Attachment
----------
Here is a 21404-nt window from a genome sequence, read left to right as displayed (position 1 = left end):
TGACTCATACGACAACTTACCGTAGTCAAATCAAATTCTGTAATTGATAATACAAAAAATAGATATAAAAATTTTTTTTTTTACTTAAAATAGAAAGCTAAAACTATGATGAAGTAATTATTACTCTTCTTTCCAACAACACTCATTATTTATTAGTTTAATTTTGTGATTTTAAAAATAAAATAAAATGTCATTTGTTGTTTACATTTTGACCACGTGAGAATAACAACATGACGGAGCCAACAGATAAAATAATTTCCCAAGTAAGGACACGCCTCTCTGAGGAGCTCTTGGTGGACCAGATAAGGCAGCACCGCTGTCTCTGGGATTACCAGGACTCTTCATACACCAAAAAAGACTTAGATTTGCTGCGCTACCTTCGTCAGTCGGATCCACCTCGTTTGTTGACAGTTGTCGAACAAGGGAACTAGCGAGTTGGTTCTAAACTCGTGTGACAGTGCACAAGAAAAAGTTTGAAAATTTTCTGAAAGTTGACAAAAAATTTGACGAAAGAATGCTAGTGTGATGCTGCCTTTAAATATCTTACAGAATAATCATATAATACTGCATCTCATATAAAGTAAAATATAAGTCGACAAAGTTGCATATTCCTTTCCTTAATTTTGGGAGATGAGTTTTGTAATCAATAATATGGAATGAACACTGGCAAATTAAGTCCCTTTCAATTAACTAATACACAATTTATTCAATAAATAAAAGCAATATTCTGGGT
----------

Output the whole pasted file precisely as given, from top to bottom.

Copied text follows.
Here is a 21404-nt window from a genome sequence, read left to right as displayed (position 1 = left end):
TGACTCATACGACAACTTACCGTAGTCAAATCAAATTCTGTAATTGATAATACAAAAAATAGATATAAAAATTTTTTTTTTTACTTAAAATAGAAAGCTAAAACTATGATGAAGTAATTATTACTCTTCTTTCCAACAACACTCATTATTTATTAGTTTAATTTTGTGATTTTAAAAATAAAATAAAATGTCATTTGTTGTTTACATTTTGACCACGTGAGAATAACAACATGACGGAGCCAACAGATAAAATAATTTCCCAAGTAAGGACACGCCTCTCTGAGGAGCTCTTGGTGGACCAGATAAGGCAGCACCGCTGTCTCTGGGATTACCAGGACTCTTCATACACCAAAAAAGACTTAGATTTGCTGCGCTACCTTCGTCAGTCGGATCCACCTCGTTTGTTGACAGTTGTCGAACAAGGGAACTAGCGAGTTGGTTCTAAACTCGTGTGACAGTGCACAAGAAAAAGTTTGAAAATTTTCTGAAAGTTGACAAAAAATTTGACGAAAGAATGCTAGTGTGATGCTGCCTTTAAATATCTTACAGAATAATCATATAATACTGCATCTCATATAAAGTAAAATATAAGTCGACAAAGTTGCATATTCCTTTCCTTAATTTTGGGAGATGAGTTTTGTAATCAATAATATGGAATGAACACTGGCAAATTAAGTCCCTTTCAATTAACTAATACACAATTTATTCAATAAATAAAAGCAATATTCTGGGT